Providing a fresh perspective on an important but underappreciated group of late nineteenth-century French painters, this is the first book to provide an in-depth account of the Nabis' practice of the decorative, and its significance for twentieth-century modernism. Over the course of the ten years that define the Nabi movement (1890-1900), its principal artists included Edouard Vuillard, Pierre Bonnard, Maurice Denis, Paul Serusier, and Paul Ranson.
The author reconstructs the Nabis' relationship to Impressionism, mass culture, literary Symbolism, Art Nouveau, Wagnerianism, and a revolutionary artistic tradition in order to show how their painterly practice emerges out of the pressing questions defining modernism around 1900. She shows that the Nabis were engaged, nonetheless, with issues that are always at stake in accounts of nineteenth-century modernist painting, issues such as the relationship of high and low art, of individual sensibility and collective identity, of the public and private spheres. The Nabis and Intimate Modernism is a rigorous study of the intellectual and artistic endeavors that inform the Nabis' decorative domestic paintings in the 1890s, and argues for their centrality to painterly modernism.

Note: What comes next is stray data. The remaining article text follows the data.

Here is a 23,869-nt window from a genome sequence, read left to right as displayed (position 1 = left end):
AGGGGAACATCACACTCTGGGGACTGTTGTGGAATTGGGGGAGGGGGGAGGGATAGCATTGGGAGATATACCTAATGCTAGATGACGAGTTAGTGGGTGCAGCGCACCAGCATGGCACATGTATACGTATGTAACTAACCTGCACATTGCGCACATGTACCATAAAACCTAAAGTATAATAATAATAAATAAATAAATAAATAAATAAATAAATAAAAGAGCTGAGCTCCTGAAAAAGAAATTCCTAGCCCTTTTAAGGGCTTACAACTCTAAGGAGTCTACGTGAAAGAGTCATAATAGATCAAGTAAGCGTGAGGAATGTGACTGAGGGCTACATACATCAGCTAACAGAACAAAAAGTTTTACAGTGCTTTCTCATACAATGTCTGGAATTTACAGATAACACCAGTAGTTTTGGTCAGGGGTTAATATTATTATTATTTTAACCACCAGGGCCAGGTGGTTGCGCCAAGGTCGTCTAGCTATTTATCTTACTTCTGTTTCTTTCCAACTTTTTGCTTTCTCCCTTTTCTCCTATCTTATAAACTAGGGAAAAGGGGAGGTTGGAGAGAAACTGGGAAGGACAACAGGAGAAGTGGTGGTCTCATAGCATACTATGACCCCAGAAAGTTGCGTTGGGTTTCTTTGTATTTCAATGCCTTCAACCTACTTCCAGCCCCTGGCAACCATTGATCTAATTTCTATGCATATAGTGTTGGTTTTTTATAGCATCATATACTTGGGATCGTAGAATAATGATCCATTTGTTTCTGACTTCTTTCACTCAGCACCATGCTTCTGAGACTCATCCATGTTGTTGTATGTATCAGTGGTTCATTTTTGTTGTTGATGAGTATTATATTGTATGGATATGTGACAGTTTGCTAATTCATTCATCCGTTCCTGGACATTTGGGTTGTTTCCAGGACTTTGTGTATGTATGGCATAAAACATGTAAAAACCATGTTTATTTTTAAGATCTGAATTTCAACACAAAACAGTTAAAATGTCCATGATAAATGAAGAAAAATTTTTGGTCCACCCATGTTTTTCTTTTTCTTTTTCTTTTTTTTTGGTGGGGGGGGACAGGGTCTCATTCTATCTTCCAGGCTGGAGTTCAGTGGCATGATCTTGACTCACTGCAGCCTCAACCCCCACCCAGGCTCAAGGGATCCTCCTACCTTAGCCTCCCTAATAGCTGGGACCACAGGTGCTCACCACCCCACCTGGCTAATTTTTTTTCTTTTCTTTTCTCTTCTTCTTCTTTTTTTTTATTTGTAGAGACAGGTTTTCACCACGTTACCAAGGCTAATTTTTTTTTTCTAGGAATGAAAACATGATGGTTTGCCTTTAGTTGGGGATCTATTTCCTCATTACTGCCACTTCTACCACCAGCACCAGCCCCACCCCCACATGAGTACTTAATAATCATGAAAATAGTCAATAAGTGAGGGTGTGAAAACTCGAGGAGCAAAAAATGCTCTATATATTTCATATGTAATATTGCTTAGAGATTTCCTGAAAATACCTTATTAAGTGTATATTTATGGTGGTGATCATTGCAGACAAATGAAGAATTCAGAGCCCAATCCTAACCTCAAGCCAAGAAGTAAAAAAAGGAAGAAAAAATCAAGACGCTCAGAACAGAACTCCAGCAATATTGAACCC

The book ends up not only re-positioning the Nabis to occupy a crucial place in modernism's development from 1860 to 1914, but also challenges that narrative to place more emphasis on notions of decoration, totality and interiority.